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I just closed this question for being a direct duplicate of this other question (trying to copy a javascript array using assignment). It got reopened right away. When I commented, Scott Sauyet, who I assume is the user who reopened the question, replied:

The answer there will solve the problem, yes, but there are better solutions to the underlying problem.

OP never asked for a better solution. OP even admitted that their solution wasn't the best one and that they are still learning.

With that in mind, should questions like these be closed as duplicates or left open for a better solution to emerge?

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    I agree, it's a dupe – Nick Jun 24 at 16:43
  • They aren't exact duplicates. The dupe target has a specific point - copying arrays. The closed question asks for a solution where copying arrays is one solution. – VLAZ Jun 24 at 16:43
  • Scott has a gold badge in javascript. I'm inclined to give him the benefit of the doubt. – Robert Harvey Jun 24 at 16:44
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    @RobertHarvey So does ibrahim, so that point doesn't hold much weight – Nick Jun 24 at 16:44
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    Then I guess it's cage match time. Who wants to place bets? – Robert Harvey Jun 24 at 16:45
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    @VLAZ They're asking why it didn't work, it didn't work because the array wasn't copied on the line let unsorted = arr; if they were asking how else to solve it i'd maybe agree, but... they aren't, they're asking why it didn't work – Nick Jun 24 at 16:46
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    @Nick again, I disagree. The user is asking multiple questions there including "Is this an issue with let? should I be using const instead?" - clearly they are searching for something they aren't sure of. It's clearly asking for an improvement over their current approach in any case. The dupe shows the issue but only a specific way of addressing it, that doesn't cover the all possibilities in this case. I don't think we should be applying the XY problem in reverse and binding the user to a Y solution. – VLAZ Jun 24 at 16:53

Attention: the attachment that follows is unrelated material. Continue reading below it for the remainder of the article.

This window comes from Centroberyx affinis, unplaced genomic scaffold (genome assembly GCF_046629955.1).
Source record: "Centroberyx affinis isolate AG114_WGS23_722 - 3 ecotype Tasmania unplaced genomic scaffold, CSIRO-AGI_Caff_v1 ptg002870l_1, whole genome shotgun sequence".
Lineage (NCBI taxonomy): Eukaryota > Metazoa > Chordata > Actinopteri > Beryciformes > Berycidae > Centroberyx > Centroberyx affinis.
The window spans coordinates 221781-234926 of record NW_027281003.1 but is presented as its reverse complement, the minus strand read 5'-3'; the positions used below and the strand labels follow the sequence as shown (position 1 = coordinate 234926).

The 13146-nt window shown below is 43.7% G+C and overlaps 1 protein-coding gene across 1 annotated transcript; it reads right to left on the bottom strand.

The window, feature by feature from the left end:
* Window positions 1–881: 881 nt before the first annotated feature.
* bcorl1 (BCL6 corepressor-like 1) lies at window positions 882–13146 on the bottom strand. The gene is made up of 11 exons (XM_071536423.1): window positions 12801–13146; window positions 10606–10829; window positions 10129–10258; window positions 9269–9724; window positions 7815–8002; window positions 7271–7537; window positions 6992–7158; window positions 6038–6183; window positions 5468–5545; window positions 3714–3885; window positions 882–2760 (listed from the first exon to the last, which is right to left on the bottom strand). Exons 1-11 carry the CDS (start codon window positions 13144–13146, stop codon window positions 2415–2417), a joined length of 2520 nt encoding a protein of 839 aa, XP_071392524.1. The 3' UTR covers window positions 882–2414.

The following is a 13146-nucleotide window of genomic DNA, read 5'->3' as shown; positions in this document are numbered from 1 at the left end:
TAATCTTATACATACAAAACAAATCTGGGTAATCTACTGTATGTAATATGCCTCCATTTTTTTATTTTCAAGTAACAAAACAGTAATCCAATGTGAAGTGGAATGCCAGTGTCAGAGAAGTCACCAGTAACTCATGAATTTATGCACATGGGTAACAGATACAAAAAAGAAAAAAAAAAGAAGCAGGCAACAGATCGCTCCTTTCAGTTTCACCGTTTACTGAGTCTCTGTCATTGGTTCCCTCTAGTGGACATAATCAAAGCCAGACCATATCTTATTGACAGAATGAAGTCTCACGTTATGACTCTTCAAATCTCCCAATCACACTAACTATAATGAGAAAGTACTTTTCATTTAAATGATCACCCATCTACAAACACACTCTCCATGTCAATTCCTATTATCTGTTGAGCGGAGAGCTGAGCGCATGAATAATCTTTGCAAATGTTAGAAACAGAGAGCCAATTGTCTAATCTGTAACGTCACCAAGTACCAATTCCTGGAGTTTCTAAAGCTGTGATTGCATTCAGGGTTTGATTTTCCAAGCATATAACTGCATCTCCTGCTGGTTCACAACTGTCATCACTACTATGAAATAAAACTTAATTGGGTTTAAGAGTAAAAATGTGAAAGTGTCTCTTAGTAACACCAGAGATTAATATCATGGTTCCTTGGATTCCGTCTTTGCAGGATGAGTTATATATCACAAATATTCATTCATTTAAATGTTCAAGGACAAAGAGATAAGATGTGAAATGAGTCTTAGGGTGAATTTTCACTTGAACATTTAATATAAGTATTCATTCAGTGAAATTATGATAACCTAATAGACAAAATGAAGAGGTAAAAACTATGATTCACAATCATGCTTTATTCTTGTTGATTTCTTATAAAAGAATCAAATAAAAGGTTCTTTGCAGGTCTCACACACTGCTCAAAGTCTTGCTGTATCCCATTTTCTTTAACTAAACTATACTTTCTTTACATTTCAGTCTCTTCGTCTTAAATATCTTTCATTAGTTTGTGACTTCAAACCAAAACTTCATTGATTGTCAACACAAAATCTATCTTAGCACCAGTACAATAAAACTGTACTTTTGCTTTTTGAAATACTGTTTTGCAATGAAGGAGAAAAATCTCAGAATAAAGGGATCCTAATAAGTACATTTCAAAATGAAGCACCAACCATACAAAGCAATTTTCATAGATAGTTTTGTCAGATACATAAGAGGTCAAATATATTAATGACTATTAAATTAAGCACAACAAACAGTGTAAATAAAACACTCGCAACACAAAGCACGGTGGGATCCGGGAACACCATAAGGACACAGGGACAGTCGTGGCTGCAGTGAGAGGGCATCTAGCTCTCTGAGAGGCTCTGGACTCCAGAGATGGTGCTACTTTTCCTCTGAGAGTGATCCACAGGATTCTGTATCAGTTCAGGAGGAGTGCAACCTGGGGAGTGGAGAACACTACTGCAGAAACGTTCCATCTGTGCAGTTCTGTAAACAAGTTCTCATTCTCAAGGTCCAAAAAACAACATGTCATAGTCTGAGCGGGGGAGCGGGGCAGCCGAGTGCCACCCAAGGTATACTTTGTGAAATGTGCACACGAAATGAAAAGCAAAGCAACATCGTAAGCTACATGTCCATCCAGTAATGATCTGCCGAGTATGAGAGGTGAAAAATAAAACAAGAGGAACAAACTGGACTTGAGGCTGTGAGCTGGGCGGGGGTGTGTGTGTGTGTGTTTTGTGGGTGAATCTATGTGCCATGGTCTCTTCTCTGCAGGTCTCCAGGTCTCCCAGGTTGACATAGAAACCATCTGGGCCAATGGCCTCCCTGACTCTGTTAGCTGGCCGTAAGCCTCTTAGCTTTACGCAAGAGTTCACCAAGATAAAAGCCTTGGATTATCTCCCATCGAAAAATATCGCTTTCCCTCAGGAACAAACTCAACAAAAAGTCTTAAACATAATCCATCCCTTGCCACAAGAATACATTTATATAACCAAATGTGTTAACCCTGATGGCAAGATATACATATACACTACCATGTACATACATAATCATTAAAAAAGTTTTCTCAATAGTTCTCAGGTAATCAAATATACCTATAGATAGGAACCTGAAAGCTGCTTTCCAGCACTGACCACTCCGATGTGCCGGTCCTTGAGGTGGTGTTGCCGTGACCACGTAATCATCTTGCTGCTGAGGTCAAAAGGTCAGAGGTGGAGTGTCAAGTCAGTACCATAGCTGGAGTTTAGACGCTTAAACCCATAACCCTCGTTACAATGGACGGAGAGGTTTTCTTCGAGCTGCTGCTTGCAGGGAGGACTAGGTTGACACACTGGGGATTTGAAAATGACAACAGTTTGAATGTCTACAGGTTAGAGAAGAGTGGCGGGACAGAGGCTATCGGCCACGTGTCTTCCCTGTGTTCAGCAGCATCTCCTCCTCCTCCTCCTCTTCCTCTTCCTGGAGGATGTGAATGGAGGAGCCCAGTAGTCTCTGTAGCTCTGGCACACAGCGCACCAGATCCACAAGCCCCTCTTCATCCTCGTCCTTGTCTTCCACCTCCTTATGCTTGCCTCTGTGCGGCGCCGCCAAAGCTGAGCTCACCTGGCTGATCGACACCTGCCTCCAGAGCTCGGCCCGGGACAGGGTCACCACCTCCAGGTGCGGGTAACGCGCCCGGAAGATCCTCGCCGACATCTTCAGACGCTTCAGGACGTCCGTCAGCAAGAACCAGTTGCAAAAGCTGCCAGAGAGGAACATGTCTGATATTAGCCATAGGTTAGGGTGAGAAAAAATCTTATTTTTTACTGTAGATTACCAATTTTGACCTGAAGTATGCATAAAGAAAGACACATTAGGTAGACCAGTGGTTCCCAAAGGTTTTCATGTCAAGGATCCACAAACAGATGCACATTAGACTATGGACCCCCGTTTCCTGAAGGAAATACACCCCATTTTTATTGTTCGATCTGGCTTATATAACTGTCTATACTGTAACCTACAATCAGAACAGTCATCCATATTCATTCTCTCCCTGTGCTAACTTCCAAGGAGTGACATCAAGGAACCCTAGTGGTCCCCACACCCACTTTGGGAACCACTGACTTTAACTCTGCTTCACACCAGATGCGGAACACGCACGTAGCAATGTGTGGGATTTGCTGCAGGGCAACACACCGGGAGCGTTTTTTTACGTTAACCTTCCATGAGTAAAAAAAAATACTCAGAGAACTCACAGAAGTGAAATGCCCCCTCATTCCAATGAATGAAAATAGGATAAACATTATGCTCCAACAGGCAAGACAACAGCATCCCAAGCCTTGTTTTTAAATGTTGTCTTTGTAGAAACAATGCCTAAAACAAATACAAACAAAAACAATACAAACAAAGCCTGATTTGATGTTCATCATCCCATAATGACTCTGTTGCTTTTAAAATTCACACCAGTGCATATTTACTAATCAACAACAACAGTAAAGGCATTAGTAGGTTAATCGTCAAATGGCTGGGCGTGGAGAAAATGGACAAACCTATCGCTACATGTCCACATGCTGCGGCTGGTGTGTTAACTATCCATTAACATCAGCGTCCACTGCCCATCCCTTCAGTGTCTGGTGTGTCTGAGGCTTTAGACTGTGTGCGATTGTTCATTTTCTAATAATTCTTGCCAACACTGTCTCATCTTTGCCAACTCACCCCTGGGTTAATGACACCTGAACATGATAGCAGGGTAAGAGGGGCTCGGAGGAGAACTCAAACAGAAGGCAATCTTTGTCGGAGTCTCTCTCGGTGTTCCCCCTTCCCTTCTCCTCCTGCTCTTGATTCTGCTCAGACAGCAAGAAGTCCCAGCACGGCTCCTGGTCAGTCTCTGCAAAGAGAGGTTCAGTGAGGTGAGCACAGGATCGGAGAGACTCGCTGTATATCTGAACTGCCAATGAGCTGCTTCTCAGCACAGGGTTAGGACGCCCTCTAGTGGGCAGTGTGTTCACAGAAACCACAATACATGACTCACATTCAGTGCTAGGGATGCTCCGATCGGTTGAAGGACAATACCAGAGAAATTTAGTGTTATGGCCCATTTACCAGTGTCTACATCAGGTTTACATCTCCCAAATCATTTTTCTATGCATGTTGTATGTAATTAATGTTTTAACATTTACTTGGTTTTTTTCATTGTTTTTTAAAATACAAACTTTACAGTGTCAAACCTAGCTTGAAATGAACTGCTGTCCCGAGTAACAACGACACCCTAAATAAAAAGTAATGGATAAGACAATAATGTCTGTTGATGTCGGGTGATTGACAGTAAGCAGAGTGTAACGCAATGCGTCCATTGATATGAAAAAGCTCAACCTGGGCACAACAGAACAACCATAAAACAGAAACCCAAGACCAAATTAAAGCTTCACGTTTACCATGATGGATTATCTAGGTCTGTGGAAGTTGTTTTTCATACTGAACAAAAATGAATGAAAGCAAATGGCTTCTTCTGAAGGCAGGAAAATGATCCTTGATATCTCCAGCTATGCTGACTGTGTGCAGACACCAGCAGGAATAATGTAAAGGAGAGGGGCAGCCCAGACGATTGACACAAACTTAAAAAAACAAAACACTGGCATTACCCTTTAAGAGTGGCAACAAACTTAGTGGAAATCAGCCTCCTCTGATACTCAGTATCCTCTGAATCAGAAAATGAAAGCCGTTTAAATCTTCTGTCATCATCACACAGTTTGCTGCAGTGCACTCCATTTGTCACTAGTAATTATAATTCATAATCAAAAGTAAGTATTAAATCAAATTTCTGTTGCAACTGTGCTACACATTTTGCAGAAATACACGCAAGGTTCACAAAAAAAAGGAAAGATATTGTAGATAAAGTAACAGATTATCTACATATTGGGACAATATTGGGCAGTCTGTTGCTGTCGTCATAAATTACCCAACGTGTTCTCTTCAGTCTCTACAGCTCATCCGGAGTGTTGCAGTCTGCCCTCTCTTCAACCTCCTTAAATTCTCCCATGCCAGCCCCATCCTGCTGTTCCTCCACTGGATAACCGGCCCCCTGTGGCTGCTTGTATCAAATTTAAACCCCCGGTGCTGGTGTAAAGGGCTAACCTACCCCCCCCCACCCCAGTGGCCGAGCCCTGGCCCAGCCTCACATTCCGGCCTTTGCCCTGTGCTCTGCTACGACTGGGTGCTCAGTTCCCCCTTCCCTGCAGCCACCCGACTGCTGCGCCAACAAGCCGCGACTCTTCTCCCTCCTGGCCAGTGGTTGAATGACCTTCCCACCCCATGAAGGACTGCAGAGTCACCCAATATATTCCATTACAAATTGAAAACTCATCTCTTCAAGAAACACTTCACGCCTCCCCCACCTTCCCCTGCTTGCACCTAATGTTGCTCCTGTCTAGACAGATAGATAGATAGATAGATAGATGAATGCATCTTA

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    @VLAZ That's looking at the explicit questions and not the problem identified by the OP: "my unsorted.map is returning a sorted array. I have no idea why." - That is what they want to solve, and they know that – Nick Jun 24 at 16:54
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    @VLAZ They are asking whether to use let or const on the line of code they are trying to copy the array. They are basically asking whether to use let unsorted = arr; or const unsorted = arr;. Neither will work because that's not how you copy arrays in javascript and the close question solves exactly that. – ibrahim mahrir Jun 24 at 16:55
  • Question closed again, due to the meta effect of posting this here. Nothing more to see. – Robert Harvey Jun 24 at 17:20
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    @RobertHarvey. I'm really out of shape in the Covid shutdown era. So I'm betting on ibrahim in our cage match. – Scott Sauyet Jun 24 at 18:05
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    I want to note that although this happened to me once before, I'd forgotten and I actually didn't intend to single-handedly reopen that question. I wanted to vote to reopen it for the exact reasons discussed here. But I was expecting that others would vote and it would be more of a community decision. I'm not sure I like the power to do it alone... – Scott Sauyet Jun 24 at 18:07